Publishing Partner: Cambridge University Press CUP Extra Wiley-Blackwell Publisher Login
amazon logo
More Info


New from Oxford University Press!

ad

Latin: A Linguistic Introduction

By Renato Oniga and Norma Shifano

Applies the principles of contemporary linguistics to the study of Latin and provides clear explanations of grammatical rules alongside diagrams to illustrate complex structures.


New from Cambridge University Press!

ad

The Ancient Language, and the Dialect of Cornwall, with an Enlarged Glossary of Cornish Provincial Words

By Frederick W.P. Jago

Containing around 3,700 dialect words from both Cornish and English,, this glossary was published in 1882 by Frederick W. P. Jago (1817–92) in an effort to describe and preserve the dialect as it too declined and it is an invaluable record of a disappearing dialect and way of life.


New from Brill!

ad

Linguistic Bibliography for the Year 2013

The Linguistic Bibliography is by far the most comprehensive bibliographic reference work in the field. This volume contains up-to-date and extensive indexes of names, languages, and subjects.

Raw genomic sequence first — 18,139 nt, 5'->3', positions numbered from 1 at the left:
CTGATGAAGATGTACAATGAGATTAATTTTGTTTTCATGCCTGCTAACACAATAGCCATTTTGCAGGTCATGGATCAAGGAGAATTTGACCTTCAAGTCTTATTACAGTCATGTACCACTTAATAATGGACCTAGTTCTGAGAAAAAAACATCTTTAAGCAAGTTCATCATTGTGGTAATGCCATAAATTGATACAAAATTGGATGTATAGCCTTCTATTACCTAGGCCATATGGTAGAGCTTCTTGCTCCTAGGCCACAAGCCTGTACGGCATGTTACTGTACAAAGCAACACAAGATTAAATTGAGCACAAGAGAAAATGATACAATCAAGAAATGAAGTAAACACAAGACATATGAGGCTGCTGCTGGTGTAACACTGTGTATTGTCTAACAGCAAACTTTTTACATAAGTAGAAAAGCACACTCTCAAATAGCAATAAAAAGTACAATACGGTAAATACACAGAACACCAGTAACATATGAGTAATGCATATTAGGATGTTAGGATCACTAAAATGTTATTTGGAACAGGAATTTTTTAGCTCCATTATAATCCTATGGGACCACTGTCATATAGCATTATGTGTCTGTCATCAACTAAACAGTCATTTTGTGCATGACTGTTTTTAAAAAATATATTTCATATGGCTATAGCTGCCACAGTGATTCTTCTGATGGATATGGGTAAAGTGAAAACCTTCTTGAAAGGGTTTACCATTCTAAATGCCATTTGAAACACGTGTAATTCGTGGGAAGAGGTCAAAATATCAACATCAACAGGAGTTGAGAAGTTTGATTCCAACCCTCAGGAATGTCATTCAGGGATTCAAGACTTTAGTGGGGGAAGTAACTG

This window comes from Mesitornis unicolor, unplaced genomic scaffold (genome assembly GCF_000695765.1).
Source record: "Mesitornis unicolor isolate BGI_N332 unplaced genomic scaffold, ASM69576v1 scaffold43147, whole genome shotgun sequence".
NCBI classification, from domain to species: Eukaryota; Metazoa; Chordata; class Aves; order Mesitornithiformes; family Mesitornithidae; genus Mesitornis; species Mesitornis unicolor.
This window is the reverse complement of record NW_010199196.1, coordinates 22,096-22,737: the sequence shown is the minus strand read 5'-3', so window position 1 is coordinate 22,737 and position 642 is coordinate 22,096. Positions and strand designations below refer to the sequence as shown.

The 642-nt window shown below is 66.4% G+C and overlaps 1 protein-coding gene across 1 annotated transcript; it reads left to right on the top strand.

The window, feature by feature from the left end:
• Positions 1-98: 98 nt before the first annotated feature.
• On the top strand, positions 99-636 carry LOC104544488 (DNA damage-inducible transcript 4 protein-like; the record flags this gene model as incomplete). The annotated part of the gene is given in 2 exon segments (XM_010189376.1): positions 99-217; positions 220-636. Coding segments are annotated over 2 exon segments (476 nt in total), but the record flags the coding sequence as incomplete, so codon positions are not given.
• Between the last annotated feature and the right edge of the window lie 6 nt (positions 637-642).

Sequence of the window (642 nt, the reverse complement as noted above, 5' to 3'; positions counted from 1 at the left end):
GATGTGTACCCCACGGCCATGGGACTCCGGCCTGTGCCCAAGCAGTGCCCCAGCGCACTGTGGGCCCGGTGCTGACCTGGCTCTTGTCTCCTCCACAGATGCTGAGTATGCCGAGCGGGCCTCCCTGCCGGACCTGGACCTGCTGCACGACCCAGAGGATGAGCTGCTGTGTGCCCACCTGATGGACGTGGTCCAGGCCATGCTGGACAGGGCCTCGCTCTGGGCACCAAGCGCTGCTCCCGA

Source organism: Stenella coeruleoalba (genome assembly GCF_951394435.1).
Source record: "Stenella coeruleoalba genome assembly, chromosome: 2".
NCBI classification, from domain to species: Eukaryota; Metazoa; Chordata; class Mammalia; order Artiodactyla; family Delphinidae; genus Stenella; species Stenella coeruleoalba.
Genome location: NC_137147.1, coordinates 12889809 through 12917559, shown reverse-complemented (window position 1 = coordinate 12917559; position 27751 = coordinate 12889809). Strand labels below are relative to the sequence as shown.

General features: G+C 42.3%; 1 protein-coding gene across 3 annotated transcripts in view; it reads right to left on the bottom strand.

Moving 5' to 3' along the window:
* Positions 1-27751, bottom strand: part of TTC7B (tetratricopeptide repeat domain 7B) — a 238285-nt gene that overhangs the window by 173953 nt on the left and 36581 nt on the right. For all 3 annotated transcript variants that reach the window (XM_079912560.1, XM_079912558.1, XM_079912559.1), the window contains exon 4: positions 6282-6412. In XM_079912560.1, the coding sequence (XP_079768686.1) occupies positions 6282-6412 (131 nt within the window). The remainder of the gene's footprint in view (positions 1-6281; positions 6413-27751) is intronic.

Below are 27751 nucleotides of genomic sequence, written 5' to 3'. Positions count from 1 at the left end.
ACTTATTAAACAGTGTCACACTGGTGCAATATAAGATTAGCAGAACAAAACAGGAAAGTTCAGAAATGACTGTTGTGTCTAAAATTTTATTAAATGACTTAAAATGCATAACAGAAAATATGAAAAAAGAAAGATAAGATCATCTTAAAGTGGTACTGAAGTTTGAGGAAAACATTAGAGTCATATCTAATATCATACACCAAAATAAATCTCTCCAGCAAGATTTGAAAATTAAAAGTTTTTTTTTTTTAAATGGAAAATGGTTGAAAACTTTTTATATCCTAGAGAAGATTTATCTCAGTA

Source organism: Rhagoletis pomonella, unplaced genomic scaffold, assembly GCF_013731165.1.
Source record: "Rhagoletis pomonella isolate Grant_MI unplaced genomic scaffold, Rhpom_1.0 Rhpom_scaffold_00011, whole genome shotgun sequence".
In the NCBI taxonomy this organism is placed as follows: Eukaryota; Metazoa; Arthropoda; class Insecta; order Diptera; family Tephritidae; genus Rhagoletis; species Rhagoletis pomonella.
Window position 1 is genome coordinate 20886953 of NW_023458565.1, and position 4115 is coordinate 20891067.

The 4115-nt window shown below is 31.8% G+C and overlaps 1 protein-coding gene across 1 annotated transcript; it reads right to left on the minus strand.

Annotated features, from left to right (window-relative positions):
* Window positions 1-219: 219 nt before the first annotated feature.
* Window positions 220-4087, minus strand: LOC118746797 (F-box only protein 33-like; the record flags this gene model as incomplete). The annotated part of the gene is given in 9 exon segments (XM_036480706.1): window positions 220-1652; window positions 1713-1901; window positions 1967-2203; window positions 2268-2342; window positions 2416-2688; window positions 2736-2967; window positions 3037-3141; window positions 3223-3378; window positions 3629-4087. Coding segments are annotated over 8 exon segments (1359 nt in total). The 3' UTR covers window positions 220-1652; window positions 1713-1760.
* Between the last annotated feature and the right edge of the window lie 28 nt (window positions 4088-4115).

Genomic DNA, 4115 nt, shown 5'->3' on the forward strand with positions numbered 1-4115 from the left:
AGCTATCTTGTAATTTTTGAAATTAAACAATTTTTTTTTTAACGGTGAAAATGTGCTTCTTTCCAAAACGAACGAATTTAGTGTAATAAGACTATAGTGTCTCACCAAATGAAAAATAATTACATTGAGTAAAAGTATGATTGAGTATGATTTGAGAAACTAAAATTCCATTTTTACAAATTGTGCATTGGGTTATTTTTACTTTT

Academic Paper


Title: Cascading activation across levels of representation in children's lexical processing
Author: Yi Ting Huang
Institution: University of North Carolina at Chapel Hill
Author: Jesse Snedeker
Institution: Harvard University
Linguistic Field: Cognitive Science; Language Acquisition; Psycholinguistics
Subject Language: English
Abstract: Recent work in adult psycholinguistics has demonstrated that activation of semantic representations begins long before phonological processing is complete. This incremental propagation of information across multiple levels of analysis is a hallmark of adult language processing but how does this ability develop? In two experiments, we elicit measures of incremental activation of semantic representations during word recognition in children. Five-year-olds were instructed to select a target (‘logs’) while their eye-movements were measured to a competitor (‘key’) that was semantically related to an absent phonological associate (‘lock’). We found that, like adults, children made increased looks to competitors relative to unrelated control items. However, unlike adults, children continued to look at the competitor even after the target word was uniquely identified and were more likely to incorrectly select this item. Altogether, these results suggest that early lexical processing involves cascading activation but less efficient resolution of competing entries.

CUP at LINGUIST

This article appears in Journal of Child Language Vol. 38, Issue 3, which you can read on Cambridge's site or on LINGUIST .



Back
Add a new paper
Return to Academic Papers main page
Return to Directory of Linguists main page